DBMS_SQL provides a separate procedure, COLUMN_VALUE_LONG, to allow you to retrieve LONG values from a dynamic query.

Syntax

PROCEDURE DBMS_SQL.COLUMN_VALUE_LONG
    (c IN INTEGER
    ,position IN INTEGER
    ,length IN INTEGER
    ,offset IN INTEGER
    ,value OUT VARCHAR2
    ,value_length OUT INTEGER);

Parameter Description
c Pointer to the cursor.
position Relative position of the column in the select list.
length The length in bytes of the portion of the LONG value to be retrieved.
offset The byte position in the LONG column at which the retrieval is to start.
value The variable that will receive part or all of the LONG column value.
value_length The actual length of the retrieved value.

The COLUMN_VALUE_LONG procedure offers just about the only way to obtain a LONG value from the database and move it into PL/SQL data structures in your program. You cannot rely on a static SELECT to do this. Instead, use DBMS_SQL and both the DEFINE_COLUMN_LONG and COLUMN_VALUE_LONG procedures.

Example

The following example demonstrates the technique, and, in the process, offers a generic procedure called dump_long that you can use to dump the contents of a long column in your table into a local PL/SQL table. The dump_long procedure accepts a table name, column name, and optional WHERE clause. It returns a PL/SQL table with the LONG value broken up into 256-byte chunks.

CREATE OR REPLACE PROCEDURE dump_long (
   tab IN VARCHAR2,
   col IN VARCHAR2,
   whr IN VARCHAR2 := NULL,
   pieces IN OUT DBMS_SQL.VARCHAR2S)
IS
   cur PLS_INTEGER := DBMS_SQL.OPEN_CURSOR;
   fdbk PLS_INTEGER;

   TYPE long_rectype IS RECORD (
      piece_len PLS_INTEGER,
      pos_in_long PLS_INTEGER,
      one_piece VARCHAR2(256),
      one_piece_len PLS_INTEGER
      );
   rec long_rectype;

  BEGIN
 /* Construct the query, sticking in a non-restricting filter
       if whr is NULL */
   DBMS_SQL.PARSE (
      cur,
      'SELECT ' || col ||
      '  FROM ' || tab ||
      ' WHERE ' || NVL (whr, '1 = 1'),
      DBMS_SQL.NATIVE);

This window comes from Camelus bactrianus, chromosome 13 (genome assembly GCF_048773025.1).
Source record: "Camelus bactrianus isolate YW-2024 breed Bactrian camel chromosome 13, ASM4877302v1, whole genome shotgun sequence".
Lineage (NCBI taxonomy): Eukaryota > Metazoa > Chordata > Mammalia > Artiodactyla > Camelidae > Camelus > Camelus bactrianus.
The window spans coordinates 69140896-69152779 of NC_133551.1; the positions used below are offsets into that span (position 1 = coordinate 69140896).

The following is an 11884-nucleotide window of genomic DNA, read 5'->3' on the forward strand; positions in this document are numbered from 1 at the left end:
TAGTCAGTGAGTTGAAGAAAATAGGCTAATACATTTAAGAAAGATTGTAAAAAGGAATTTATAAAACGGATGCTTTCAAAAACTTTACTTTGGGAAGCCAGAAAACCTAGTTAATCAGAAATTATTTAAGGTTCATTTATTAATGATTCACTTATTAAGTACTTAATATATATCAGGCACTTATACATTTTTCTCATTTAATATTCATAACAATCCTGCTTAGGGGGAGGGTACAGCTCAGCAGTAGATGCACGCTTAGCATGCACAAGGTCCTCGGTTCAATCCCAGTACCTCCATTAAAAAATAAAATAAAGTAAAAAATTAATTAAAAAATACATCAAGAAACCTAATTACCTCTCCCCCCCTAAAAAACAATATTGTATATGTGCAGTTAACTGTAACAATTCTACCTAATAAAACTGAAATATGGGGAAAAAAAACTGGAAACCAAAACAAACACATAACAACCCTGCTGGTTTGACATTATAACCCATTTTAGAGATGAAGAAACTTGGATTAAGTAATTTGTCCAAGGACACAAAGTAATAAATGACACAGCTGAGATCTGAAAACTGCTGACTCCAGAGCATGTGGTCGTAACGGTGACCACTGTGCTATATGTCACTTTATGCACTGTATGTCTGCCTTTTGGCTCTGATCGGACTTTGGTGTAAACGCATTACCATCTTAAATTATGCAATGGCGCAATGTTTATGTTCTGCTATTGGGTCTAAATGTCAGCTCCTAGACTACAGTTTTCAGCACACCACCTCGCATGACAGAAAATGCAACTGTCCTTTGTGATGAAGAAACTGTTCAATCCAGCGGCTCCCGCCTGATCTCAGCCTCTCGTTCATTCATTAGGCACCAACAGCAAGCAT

/* Define the long column and then execute and fetch... */
   DBMS_SQL.DEFINE_COLUMN_LONG (cur, 1);
   fdbk := DBMS_SQL.EXECUTE (cur);
   fdbk := DBMS_SQL.FETCH_ROWS (cur);

   /* If a row was fetched, loop through the long value until
   || all pieces are retrieved.
   */
   IF fdbk > 0
   THEN
      rec.piece_len := 256;
      rec.pos_in_long := 0;
      LOOP
         DBMS_SQL.COLUMN_VALUE_LONG (
            cur,
            1,
            rec.piece_len,
            rec.pos_in_long,
            rec.one_piece,
            rec.one_piece_len);
         EXIT WHEN rec.one_piece_len = 0;

         /* Always put the new piece in the next available row */
         pieces (NVL (pieces.LAST, 0) + 1) := rec.one_piece;
         rec.pos_in_long := rec.pos_in_long + rec.one_piece_len;
      END LOOP;
   END IF;
   DBMS_SQL.CLOSE_CURSOR (cur);
END;
/

To test this procedure, we created a table with a LONG column as follows:

DROP TABLE nextbook;
CREATE TABLE nextbook
   (title VARCHAR2(100), text LONG);
INSERT INTO nextbook VALUES
   ('Oracle PL/SQL Quick Reference',
    RPAD ('INSTR ', 256, 'blah1 ') ||
    RPAD ('SUBSTR ', 256, 'blah2 ') ||
    RPAD ('TO_DATE ', 256, 'blah3 ') ||
    RPAD ('TO_CHAR ', 256, 'blah4 ') ||
    RPAD ('LOOP ', 256, 'blah5 ') ||
    RPAD ('IF ', 256, 'blah6 ') ||
    RPAD ('CURSOR ', 256, 'blah7 ')
    );

We then put together this short test script. It extracts the single value from the table. (a NULL WHERE clause is passed, so it simply returns the first—and only—row fetched.) It then uses a numeric FOR loop to scan through the returned table to display the results.

  DECLARE
   mytab DBMS_SQL.VARCHAR2S;
BEGIN
   dump_long ('nextbook', 'text', NULL, mytab);
   FOR longind IN 1 .. mytab.COUNT
   LOOP
      DBMS_OUTPUT.PUT_LINE  (SUBSTR (mytab(longind), 1, 60));
   END LOOP;
END;
/

Here is the output displayed in the SQL*Plus window:

INSTR blah1 blah1 blah1 blah1 blah1 blah1 blah1 blah1 blah1
SUBSTR blah2 blah2 blah2 blah2 blah2 blah2 blah2 blah2 blah2
TO_DATE blah3 blah3 blah3 blah3 blah3 blah3 blah3 blah3 blah
TO_CHAR blah4 blah4 blah4 blah4 blah4 blah4 blah4 blah4 blah
LOOP blah5 blah5 blah5 blah5 blah5 blah5 blah5 blah5 blah5 b
IF blah6 blah6 blah6 blah6 blah6 blah6 blah6 blah6 blah6 bla
CURSOR blah7 blah7 blah7 blah7 blah7 blah7 blah7 blah7 blah7